Shankar has been at the forefront of constructing nearly 1 million mass housing units (and over 100,000 green buildings) in more than five countries.
Shankar has religiously taken on the cause of sustainable architecture with his blood, sweat and tears, battling hostile contractors, the establishment and naysayers. His work also includes constructing the first township built with green building technology in India, which contains 600 houses, a community centre and temple, in Sirumugai, Coimbatore in 1995 and the largest earth building in the world measuring over 600,000 square feet in Bangladesh in 2006, among others.
More importantly, however, from his office in Thiruvananthapuram, Kerala, he has empowered those living on the margins to build quality homes with their meagre resources.
Today, vegetable vendors and traditional fishermen in the city come to his office to design their homes. The masses of this country have an architect they can approach.
6. Hunnarshala Foundation—Collaborating with Local Communities
The Bhuj-based organisation changed what the definition of disaster relief when they rebuilt homes following the devastating 2001 earthquake in Bhuj. Instead of the standard prefab homes, they collaborated with local communities to build eco-friendly and earthquake-resistant homes steeped in indigenous knowledge systems.
For example, for the pastoral communities living in the Banni grassland area near the Rann of Kutch, they chose to rebuild their homes constructing their traditional ‘bhungas’ made of mud bricks or an interior matrix of tree branches packed with mud instead of pucca cement houses.
Similarly, they rebuilt one entire village in Bihar following the 2008 Kosi floods using just bamboo. They essentially do community housing where decisions are taken by the community from day one, from design, community mobilisation, supervision of the house to even construction.
7. Dhruvang Hingmire and Priyanka Gunjikar—Merging Architecture with the Surroundings
Have you met architects who build homes with their own hands? If not, meet this Pune-based couple Dhruvang Hingmire and Priyanka Gunjikar, whose work emphasises the use of locally-sourced natural materials and employment of local labour.
“We don’t believe that a design needs to stand out and speak of the architect who built it. The more the building merges with its surroundings, the ground and landscape around it, the better it is. I think that’s where the architect does a better job. Our motto is learning from the vernacular and giving back to the vernacular,” said Dhruvang.
Even using natural materials doesn’t make sense if they come from a place far off. Then, the building isn’t local anymore. While it is natural, the structure is not necessarily eco-friendly. Secondly, it has to be natural with minimal processing.
8. Malaksingh Gill—Going the Traditional Way with Lime, Bamboo, Wood
A mentor to both Dhruvang and Priyanka, Malaksingh has stemmed the flow of carbon emissions into the atmosphere for the past 17 years by using natural and traditional construction material like bamboo, wood, lime and mud to construct structures across India. He has built everything from simple homes, independent bungalows to even farmhouses.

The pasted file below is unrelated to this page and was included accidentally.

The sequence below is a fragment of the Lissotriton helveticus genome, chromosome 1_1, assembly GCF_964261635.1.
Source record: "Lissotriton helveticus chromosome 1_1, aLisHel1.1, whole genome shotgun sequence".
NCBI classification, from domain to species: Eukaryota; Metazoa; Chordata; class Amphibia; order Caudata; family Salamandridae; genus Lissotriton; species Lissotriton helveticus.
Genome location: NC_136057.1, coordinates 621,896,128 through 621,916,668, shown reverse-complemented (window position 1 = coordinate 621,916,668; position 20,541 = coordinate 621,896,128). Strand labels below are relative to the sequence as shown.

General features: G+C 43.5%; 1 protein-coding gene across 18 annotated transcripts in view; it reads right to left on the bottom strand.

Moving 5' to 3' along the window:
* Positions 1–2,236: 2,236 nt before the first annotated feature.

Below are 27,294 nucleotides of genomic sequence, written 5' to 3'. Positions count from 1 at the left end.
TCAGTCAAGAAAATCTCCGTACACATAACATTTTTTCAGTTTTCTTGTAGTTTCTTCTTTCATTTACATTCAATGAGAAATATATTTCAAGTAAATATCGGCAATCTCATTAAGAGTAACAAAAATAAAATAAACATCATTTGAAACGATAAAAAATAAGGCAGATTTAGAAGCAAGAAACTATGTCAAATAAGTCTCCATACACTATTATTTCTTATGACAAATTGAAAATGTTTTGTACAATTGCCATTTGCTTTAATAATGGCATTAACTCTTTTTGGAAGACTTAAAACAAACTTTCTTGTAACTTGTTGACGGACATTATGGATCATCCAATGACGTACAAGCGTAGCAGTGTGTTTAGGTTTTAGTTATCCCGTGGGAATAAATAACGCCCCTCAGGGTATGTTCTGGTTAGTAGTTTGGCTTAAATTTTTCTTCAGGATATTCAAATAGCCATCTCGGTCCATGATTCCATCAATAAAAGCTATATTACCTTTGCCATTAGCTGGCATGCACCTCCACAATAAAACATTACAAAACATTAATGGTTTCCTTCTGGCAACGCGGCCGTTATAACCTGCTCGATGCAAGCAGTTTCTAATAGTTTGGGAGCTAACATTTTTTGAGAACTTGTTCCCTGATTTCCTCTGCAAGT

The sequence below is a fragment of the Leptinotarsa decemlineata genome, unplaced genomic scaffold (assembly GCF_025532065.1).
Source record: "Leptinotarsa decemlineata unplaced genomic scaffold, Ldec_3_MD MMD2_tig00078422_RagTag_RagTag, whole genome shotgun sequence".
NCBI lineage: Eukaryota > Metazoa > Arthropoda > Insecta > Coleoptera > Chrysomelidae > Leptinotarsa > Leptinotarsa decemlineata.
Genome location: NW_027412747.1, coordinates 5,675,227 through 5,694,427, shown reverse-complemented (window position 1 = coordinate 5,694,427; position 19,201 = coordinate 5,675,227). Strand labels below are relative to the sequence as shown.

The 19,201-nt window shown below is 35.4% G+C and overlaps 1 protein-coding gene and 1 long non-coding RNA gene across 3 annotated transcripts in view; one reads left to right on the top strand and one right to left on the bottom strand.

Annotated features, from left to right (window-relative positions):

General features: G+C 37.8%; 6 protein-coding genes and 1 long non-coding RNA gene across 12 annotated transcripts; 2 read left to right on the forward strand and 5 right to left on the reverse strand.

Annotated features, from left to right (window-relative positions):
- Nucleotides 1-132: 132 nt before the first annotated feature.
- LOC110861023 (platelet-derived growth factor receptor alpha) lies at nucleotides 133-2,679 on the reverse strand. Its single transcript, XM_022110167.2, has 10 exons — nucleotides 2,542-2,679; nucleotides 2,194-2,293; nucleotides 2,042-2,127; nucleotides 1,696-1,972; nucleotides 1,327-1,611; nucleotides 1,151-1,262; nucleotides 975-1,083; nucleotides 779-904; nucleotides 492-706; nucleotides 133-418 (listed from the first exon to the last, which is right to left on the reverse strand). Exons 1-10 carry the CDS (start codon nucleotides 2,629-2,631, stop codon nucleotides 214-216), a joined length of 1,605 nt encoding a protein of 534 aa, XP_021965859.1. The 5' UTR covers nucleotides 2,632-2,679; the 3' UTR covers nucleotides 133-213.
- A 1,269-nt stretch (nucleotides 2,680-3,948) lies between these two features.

“I have studied century-old village buildings of various sizes, to validate my argument about their durability, longevity, thermal comfort, bio-sensitivity and cost-effectiveness. Pick any old structure when cement was not available and notice how they still stand the test of time with little or no degradation,” Gill told TBI earlier this week.
Like his fellow sustainable architects, Gill collaborates with local masons and builders, utilizing their skill sets and enhancing them where he can.
9. Green Evolution—Design and Retrofitting to make Homes Nature-friendly
For Anupama Mohanram and Jaideep Vivekanand, the concept of sustainable architecture isn’t merely limited to how a structure is built or its design.
It’s also about how occupants minimise their use of water and energy, but ultimately live in an environment that is both healthy, comfortable and not to mention resource-saving. In living simply, occupants can play their part to save the planet. So, instead, these Chennai-based architects design and retrofit homes to make them nature-friendly. They believe it is possible to build sustainable feature into existing structures.
“As part of our efforts, we conduct an initial study of existing buildings to review current standing and check the feasibility of bringing in sustainable features. While some of these will incur low upfront costs, it would be of high impact such as fitting aerators on taps to minimise water use, changing water closet cisterns to minimal dual flush volumes, retrofitting lights and fans to energy conserving ones now available,” said Anupama.
10. Made in Earth—Using Natural Materials with a Taste for Experimentation
This is a Bengaluru-based collective of architects, engineers and artisans who are determined to promote a form of architecture that lessens the load on our environment.
“We work with local, natural building materials and techniques, with a taste for experimentation. We especially use earth to create distinctly contemporary expressions and strongly promote minimal environmental impact of the entire building process. We believe in an architecture that is simple and sensible; created with an understanding of the soil on which it exists; with an exploration of the materials from its place; and in collaboration with the skills and the imagination of its people,” says their website.
In their construction process, they employ materials like rammed earth, Wattle and Daub, Tadelakt, lime, natural plaster and paints.
(Edited by Saiqua Sultan)